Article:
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Cardinal O’Malley: Congress must remedy taxpayer abortion funding

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Cardinal Seán O'Malley and Cardinal Marc Oullet are seen at the Ecclesia in America Conference Dec 12, 2012. Cardinal O'Malley has spoken out about federal funding for abortion in the new healthcare law. (CNA Photo/Alan Holdren)
Cardinal Seán O'Malley and Cardinal Marc Oullet are seen at the Ecclesia in America Conference Dec 12, 2012. Cardinal O'Malley has spoken out about federal funding for abortion in the new healthcare law. (CNA Photo/Alan Holdren)

By Adelaide Mena & Matt Hadro Catholic News Agency 

WASHINGTON, D.C. — The head of the U.S. bishops’ pro-life committee has renewed a call for Congressional action after a new report verified the bishops’ repeated warnings of taxpayer-funded abortion in the Affordable Care Act.

“This report confirms the U.S. bishops’ longstanding concern about abortion coverage that we raised both before and after enactment of the Affordable Care Act by Congress,” said Cardinal Seán O’Malley of Boston, chairman of U.S. bishops’ Committee on Pro-Life Activities.

In a Sept. 16 statement, Cardinal O’Malley responded to a report by an independent government watchdog detailing how abortions are covered by most subsidized health plans offered under the health care law, despite promises to the contrary by President Barack Obama.

The report by the non-partisan Government Accountability Office, released Monday night, revealed abortion coverage present in more than 1,000 qualified health plans in the insurance exchanges created under the law. In addition, mechanisms set up under the law to separate abortion coverage from public funding were not being enforced, the report found.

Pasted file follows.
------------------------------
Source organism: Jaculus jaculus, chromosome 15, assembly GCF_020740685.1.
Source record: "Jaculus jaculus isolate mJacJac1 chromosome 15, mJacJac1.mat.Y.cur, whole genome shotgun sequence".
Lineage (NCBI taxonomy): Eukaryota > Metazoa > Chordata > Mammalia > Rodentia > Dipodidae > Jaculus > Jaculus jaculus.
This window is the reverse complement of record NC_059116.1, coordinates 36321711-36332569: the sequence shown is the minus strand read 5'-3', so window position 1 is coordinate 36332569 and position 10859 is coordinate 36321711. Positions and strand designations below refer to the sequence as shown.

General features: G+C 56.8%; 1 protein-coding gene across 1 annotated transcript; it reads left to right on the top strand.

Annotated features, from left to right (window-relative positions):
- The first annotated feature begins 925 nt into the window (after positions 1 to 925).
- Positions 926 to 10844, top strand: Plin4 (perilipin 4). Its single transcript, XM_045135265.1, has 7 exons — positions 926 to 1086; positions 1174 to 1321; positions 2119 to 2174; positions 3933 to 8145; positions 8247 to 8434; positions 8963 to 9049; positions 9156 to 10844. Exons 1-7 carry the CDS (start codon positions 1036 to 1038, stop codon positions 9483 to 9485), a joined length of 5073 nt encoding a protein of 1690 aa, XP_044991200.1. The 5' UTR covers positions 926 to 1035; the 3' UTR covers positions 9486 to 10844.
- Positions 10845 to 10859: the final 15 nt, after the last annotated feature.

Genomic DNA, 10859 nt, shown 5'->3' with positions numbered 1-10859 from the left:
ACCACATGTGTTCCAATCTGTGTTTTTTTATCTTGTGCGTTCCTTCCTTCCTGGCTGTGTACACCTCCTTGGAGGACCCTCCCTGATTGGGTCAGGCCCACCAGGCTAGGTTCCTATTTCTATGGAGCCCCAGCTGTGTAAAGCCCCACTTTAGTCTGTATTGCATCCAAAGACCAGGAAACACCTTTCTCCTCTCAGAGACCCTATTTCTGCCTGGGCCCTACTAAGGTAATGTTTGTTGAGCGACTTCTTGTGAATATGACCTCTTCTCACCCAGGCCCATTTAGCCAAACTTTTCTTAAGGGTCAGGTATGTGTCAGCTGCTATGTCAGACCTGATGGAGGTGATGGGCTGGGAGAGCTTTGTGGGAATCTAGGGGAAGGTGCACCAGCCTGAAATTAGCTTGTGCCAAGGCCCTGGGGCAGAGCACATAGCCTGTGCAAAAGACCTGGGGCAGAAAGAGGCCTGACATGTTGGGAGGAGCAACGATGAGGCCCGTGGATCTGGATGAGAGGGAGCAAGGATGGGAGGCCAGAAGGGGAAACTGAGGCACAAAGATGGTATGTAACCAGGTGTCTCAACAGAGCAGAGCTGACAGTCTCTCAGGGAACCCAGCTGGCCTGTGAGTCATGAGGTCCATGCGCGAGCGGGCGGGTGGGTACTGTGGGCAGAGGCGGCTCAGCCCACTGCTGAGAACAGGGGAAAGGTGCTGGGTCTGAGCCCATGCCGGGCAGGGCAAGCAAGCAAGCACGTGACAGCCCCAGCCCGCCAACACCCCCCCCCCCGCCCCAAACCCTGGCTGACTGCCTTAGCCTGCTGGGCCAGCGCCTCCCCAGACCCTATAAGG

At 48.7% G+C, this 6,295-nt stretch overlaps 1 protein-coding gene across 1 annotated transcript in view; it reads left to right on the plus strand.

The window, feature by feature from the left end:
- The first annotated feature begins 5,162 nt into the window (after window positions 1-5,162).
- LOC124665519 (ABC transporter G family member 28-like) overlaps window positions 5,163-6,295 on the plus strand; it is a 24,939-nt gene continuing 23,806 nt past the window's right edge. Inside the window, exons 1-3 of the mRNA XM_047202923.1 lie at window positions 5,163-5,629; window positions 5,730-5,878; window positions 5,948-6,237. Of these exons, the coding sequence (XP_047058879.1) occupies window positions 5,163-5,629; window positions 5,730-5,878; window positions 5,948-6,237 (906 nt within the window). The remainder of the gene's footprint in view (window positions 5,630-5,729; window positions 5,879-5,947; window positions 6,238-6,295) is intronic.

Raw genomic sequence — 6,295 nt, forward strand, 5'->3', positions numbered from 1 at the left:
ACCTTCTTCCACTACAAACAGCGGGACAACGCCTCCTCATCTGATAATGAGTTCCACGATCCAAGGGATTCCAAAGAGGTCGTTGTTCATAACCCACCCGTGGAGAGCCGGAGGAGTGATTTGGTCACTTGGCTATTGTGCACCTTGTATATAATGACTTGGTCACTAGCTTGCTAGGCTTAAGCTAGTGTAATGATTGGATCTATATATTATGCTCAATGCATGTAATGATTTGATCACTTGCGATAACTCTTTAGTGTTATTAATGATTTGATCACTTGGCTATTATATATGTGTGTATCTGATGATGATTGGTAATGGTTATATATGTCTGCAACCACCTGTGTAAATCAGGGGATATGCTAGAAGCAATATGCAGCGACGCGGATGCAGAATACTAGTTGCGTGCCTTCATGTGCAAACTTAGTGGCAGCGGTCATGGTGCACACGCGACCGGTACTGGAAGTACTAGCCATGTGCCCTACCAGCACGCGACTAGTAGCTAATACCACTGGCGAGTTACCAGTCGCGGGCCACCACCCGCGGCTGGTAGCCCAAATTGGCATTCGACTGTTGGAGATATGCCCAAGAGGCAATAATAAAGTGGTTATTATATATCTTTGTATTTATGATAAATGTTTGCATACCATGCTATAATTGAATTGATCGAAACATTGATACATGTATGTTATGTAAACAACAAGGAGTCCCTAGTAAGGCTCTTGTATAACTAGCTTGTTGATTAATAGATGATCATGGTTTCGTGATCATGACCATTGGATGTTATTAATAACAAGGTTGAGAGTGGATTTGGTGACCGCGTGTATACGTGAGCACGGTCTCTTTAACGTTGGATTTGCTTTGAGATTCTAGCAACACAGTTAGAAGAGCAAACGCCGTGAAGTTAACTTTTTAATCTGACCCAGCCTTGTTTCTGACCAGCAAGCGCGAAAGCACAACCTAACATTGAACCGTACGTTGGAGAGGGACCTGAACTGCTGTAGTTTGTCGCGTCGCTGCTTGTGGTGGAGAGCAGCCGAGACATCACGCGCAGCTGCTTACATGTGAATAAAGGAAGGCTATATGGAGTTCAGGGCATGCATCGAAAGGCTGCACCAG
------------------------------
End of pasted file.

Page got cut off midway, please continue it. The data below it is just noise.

President Obama had promised in an executive order that no federal funding would go to abortions covered in the law’s health insurance exchanges. The action was meant to quell concerns of a dozen pro-life Democrats who supported the law but opposed any federal funding of abortion. Those congressmen were the last votes needed to pass the law through the House.

The bishops, however, were among pro-life advocates who had warned that the order carried no legal weight since it was not part of the legislation itself and appellate courts had repeatedly required that federal health care laws include abortion funding.

“Only a change in the law enacted by Congress, not an executive order, can begin to address this very serious problem in the legislation,” the bishops said at the time.

Now that these fears have been confirmed, Cardinal O’Malley urged Congress to take renewed action to separate abortion coverage from the rest of the subsidized health plans.

“The only adequate solution to this problem is the one the Catholic bishops advocated from the beginning of the health care reform debate in Congress: Bring the Affordable Care Act into compliance with the Hyde amendment and every other federal law on abortion funding, by excluding elective abortions from health plans subsidized with federal funds,” he stated.

Since the passage of the Affordable Care Act, members of Congress have attempted to pass legislation that would preserve the Hyde Amendment’s ban on abortion funding under the Affordable Care Act.

Congressional Reps. Chris Smith (R-N.J.) and Dan Lipinski (D-Ill.) along with 163 other members of Congress co-sponsored the No Taxpayer Funding for Abortion Act, which would exclude insurance plans covering abortion procedures from receiving federal tax funds.

Although the bishops have called for health care reform in the U.S. for decades, concerns including abortion funding and conscience rights ultimately prevented them from supporting the Affordable Care Act in 2010.

During deliberations over the law, they warned that without provisions to preserve the ban on federal abortion funding required by the existing Hyde Amendment, the legislation would likely require American citizens to pay for others’ abortion procedures.

In November 2013, an analysis by the bishops’ Secretariat of Pro-Life Activities pointed to a 2012 Obama administration mandate requiring many insurers to charge all enrollees for elective abortions.

The bishops’ conference pointed out that through this rule, taxpayers were not only being forced to subsidize insurance plans that cover elective abortions, but individuals were also being forced to help directly pay for other people’s abortion procedures.

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